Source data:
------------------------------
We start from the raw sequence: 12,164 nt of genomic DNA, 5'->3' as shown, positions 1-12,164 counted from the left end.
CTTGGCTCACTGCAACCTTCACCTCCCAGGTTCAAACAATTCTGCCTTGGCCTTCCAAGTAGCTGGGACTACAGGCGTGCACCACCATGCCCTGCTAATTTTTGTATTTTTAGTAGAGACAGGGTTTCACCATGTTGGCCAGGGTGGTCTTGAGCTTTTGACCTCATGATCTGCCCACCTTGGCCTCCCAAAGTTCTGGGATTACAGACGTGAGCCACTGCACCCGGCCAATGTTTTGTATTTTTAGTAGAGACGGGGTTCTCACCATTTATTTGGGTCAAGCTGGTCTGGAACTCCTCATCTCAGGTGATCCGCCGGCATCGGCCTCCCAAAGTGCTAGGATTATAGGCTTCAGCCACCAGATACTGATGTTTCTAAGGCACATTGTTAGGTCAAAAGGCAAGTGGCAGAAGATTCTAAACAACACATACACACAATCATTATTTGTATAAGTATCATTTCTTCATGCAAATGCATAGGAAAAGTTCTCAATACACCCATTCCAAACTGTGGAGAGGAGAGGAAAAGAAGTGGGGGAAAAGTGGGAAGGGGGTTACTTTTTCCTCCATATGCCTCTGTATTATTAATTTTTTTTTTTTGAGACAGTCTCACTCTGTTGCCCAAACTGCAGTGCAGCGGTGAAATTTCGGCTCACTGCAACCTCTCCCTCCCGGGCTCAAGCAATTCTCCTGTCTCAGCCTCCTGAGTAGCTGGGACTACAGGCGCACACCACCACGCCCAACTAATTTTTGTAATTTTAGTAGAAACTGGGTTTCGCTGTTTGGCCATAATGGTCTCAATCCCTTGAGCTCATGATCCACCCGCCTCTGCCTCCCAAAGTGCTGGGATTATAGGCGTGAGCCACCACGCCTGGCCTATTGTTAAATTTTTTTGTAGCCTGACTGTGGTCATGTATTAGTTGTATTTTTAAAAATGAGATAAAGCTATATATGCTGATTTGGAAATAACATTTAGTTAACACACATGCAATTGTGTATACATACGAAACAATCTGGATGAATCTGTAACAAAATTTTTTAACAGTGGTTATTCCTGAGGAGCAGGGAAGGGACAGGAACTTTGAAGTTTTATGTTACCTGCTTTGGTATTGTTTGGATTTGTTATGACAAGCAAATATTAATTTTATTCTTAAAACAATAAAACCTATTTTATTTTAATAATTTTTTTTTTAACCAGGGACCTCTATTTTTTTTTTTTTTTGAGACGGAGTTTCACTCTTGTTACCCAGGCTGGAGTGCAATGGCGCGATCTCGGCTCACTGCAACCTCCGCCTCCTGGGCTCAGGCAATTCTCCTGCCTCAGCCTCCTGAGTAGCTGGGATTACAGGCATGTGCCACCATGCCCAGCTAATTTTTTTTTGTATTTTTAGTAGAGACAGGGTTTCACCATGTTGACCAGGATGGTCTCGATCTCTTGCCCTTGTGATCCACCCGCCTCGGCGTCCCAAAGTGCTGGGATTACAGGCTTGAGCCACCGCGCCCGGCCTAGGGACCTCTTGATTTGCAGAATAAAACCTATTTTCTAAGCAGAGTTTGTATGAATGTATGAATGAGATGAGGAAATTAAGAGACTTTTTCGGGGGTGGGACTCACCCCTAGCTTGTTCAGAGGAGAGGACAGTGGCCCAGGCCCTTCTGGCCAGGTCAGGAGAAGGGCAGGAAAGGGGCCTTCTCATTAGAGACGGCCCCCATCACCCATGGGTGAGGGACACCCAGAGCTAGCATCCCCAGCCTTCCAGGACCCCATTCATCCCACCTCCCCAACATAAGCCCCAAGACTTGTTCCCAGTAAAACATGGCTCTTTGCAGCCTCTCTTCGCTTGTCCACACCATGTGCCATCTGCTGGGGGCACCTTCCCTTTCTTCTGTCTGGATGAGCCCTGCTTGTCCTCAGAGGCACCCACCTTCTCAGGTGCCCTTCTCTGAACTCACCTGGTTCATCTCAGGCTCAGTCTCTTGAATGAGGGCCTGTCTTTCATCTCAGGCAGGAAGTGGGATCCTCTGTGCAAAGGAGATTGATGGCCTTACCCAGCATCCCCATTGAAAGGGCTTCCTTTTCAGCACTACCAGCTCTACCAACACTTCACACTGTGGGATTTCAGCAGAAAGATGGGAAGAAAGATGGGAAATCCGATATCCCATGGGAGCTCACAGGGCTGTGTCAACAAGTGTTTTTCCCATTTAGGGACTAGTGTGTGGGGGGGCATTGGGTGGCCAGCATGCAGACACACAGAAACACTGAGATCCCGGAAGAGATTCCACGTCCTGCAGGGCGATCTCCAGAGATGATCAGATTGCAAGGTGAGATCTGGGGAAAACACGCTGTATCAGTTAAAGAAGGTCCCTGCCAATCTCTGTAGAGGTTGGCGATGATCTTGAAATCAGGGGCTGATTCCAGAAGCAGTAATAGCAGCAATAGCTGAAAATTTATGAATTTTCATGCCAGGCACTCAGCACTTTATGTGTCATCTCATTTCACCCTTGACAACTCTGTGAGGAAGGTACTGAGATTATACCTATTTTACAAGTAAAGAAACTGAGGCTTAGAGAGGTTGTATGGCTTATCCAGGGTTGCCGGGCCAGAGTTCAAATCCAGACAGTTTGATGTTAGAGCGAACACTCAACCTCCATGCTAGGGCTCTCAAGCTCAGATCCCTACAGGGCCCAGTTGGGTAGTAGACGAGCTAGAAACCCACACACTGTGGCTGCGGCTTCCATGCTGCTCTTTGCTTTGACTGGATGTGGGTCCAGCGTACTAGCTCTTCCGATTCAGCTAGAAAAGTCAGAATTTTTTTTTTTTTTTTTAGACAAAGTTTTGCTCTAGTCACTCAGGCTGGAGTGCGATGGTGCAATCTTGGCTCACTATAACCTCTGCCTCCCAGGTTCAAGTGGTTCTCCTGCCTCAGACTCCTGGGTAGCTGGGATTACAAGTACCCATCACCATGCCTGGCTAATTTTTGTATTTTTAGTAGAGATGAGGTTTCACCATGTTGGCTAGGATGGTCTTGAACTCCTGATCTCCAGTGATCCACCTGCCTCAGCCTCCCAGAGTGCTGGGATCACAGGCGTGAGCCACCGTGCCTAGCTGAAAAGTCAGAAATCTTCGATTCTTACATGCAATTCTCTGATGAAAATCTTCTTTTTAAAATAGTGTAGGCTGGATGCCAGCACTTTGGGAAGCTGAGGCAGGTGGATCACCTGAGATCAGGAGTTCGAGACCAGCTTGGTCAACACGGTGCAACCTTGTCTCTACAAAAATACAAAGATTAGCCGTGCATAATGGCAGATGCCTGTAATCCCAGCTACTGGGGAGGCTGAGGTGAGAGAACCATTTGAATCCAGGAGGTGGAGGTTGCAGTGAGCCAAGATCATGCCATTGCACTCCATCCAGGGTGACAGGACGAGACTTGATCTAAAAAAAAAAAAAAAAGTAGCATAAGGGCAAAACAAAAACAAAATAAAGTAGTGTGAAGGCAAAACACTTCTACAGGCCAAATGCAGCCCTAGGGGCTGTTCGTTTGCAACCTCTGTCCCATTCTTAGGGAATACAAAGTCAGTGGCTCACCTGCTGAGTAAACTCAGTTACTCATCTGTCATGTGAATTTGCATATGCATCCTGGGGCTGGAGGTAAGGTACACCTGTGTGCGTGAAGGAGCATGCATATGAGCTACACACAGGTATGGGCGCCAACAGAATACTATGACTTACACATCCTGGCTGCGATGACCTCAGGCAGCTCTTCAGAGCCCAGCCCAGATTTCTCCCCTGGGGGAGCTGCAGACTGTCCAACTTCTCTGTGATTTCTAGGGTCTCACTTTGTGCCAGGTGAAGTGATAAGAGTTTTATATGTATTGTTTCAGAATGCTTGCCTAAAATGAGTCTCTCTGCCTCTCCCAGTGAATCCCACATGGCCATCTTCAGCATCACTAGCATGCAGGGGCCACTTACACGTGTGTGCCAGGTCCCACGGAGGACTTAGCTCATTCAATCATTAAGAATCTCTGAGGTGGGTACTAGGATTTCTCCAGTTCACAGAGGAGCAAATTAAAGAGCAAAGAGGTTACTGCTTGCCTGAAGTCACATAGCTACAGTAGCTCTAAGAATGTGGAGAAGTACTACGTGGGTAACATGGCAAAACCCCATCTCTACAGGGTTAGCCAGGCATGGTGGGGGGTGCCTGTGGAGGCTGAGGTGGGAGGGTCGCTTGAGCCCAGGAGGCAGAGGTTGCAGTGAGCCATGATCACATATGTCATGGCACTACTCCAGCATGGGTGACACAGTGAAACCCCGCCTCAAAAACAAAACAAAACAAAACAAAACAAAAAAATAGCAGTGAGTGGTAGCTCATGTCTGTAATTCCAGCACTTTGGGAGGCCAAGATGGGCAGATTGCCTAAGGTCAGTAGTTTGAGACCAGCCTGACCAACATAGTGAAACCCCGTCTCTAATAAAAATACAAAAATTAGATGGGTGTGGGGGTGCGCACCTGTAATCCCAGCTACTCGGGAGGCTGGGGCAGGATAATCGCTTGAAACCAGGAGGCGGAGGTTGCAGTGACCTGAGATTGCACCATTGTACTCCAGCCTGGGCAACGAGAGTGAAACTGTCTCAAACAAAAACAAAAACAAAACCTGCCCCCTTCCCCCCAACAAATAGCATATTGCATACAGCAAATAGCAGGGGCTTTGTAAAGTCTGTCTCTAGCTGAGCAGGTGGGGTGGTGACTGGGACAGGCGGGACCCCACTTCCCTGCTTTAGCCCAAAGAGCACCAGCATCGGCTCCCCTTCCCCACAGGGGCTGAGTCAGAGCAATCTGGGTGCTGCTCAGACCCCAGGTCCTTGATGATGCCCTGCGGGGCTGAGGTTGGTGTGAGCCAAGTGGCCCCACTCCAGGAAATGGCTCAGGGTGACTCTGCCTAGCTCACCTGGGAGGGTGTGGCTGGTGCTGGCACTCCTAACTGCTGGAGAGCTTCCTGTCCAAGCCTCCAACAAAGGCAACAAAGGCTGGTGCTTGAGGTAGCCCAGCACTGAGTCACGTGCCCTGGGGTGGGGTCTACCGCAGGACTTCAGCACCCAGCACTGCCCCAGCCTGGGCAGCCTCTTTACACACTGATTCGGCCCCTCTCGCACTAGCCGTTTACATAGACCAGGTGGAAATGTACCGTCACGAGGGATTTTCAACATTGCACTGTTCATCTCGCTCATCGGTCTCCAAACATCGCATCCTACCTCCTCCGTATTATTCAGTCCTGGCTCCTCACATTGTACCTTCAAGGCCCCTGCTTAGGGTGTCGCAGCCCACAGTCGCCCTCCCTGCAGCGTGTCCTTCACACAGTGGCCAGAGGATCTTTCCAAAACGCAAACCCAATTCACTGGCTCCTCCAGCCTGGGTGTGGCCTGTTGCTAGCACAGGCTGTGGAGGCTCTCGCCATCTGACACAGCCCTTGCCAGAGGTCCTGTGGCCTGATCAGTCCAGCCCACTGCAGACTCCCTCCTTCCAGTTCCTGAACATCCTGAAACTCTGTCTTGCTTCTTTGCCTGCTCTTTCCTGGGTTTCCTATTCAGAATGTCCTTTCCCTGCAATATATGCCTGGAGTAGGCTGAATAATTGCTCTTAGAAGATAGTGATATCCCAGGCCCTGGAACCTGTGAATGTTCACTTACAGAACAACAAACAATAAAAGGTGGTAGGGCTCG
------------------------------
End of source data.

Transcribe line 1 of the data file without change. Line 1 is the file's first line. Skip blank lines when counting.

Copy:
We start from the raw sequence: 12,164 nt of genomic DNA, 5'->3' as shown, positions 1-12,164 counted from the left end.